McDaniel is scheduled to open the 2012 season at Catholic University on Saturday, September 1.

Hoyt’s Career Highlights at Albright College:

-In 2009, Albright advanced to the NCAA quarterfinals with a defense that was top 75 in Division III against the pass and 81st overall, allowing an average of 323.1 yards over the 13-game schedule.

-His 2008 defense led the conference and ranked 33rd nationally, allowing just 16.9 points per game and appeared in the ECAC South Central Bowl.

-In 2004, his first season with Albright, his rush defense went from allowing an average of 235.4 yards per game to 175.1 yards per contest and helped guide Albright to an ECAC South Atlantic championship.

-His tenure has been marked by stout run defense, ranking in the top half of the Middle Atlantic Conference in rush defense, total defense and scoring defense in four of the last five seasons.

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More Ravens Logos Going Up This Week Around Baltimore

Posted on 09 January 2012 by WNST Staff

Ravens Continue to Paint the Town Purple

While Baltimore Ravens players and coaches prepare for this Sunday’s Divisional Playoff game at M&T Bank Stadium against Houston (1 p.m.), the rest of the Ravens organization will continue to paint the town purple – literally.

Tomorrow (Jan. 10) morning and afternoon, members of the Ravens’ grounds crew will visit the Best Western Hotel near McDaniel College and Towson’s Patriot Plaza to paint the team’s logo at each location. The group will be joined by Ravens front office staff, cheerleaders and team mascots to help celebrate the Ravens’ postseason push and hand out giveaways to fans who attend.

Late tomorrow night and into Wednesday morning, with the blessing of the Baltimore City and County governments, Ravens front office staff will continue to paint the town with black and purple spray chalk using a smaller stencil. On Wednesday morning, as Baltimoreans wake up, they will find the Ravens logo and the mantra “Relentless” at over 500 locations throughout the area. Locations will consist of high-trafficked areas, key destinations, hospitals, libraries and other businesses such as Hunt Valley Town Center, Westminster Town Mall, Aberdeen Town Hall, Cross Street Market and the Inner Harbor.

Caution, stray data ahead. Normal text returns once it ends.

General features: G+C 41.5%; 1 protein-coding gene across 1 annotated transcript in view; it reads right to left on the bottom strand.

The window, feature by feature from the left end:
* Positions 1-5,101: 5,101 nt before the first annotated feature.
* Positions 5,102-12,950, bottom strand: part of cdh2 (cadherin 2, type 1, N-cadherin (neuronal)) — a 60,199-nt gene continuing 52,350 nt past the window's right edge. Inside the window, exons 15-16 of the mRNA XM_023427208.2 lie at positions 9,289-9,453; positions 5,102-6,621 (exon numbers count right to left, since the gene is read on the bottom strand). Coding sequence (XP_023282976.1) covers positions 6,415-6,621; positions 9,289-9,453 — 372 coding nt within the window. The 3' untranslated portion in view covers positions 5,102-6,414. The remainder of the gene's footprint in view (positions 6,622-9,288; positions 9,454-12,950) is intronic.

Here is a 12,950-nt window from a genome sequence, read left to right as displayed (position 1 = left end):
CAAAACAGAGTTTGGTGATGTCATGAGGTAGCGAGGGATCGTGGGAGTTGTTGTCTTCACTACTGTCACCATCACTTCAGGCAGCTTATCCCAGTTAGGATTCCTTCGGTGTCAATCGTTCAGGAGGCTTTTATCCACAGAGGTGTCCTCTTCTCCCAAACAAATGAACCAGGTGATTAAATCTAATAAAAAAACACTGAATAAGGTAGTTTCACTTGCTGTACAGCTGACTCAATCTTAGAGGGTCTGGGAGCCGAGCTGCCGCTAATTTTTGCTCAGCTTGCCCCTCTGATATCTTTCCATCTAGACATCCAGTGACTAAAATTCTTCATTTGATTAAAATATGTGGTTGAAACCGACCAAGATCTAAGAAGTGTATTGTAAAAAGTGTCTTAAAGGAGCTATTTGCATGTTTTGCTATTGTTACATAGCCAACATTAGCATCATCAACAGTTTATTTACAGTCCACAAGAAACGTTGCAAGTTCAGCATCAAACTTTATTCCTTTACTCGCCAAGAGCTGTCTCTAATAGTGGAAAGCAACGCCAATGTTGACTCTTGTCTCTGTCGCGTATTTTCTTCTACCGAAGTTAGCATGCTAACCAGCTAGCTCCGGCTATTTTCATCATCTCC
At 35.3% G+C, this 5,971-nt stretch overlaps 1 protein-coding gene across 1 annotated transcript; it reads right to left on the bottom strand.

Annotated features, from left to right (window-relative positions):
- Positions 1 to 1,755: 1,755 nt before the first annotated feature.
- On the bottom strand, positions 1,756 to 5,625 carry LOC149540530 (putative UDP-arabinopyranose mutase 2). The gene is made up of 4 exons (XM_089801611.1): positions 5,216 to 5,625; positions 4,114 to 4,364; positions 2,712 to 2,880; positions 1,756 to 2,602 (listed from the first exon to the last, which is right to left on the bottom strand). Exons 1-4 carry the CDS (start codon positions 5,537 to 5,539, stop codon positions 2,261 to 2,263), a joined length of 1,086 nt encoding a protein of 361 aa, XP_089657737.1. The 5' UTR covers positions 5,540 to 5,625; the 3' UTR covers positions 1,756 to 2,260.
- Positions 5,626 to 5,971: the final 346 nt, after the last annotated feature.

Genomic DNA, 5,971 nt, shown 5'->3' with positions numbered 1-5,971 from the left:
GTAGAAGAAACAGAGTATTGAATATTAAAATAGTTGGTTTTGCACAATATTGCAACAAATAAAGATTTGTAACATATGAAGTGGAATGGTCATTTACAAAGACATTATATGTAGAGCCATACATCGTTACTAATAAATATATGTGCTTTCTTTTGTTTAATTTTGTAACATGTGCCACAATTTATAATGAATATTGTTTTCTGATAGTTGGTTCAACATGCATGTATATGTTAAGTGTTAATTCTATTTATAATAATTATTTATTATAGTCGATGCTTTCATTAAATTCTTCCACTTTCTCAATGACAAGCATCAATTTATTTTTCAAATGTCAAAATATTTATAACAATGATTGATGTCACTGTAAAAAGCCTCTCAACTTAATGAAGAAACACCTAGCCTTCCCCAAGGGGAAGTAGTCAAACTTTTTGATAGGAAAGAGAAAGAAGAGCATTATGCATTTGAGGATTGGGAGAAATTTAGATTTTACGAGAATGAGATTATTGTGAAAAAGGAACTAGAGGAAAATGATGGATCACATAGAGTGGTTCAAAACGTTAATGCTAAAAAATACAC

Fans will be able to purchase their own stencils through the Ravens store at Sports Legends Museum or at www.BaltimoreRavensStore.com, as well as all other exclusive playoff merchandise.

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Ray Lewis

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Ravens announce training camp to remain at Owings Mills facility

Posted on 02 December 2011 by WNST Staff

PRESS RELEASE

The Baltimore Ravens will continue to hold training camp at their Owings Mills training facility. For the first 15 years in the franchise’s history, camp was held in Westminster, Md. at McDaniel College. The Ravens’ 2011 training camp was held in Owings Mills.

“We’ve had long, serious discussions about this decision, and, when all is said and done, we believe we can better prepare for the season by holding training camp here as opposed to McDaniel College or any other facility away from here,” team president Dick Cass explained. “We wanted to let the officials at McDaniel and at the hotel (Best Western) know as soon as we made the decision.

“We owe much thanks to the leadership at McDaniel for their patience as we came to this decision and for all the outstanding help they have given the Ravens through the years. They have been a great partner, often going out of their way to make sure we could prepare our team at a high, high level,” Cass added.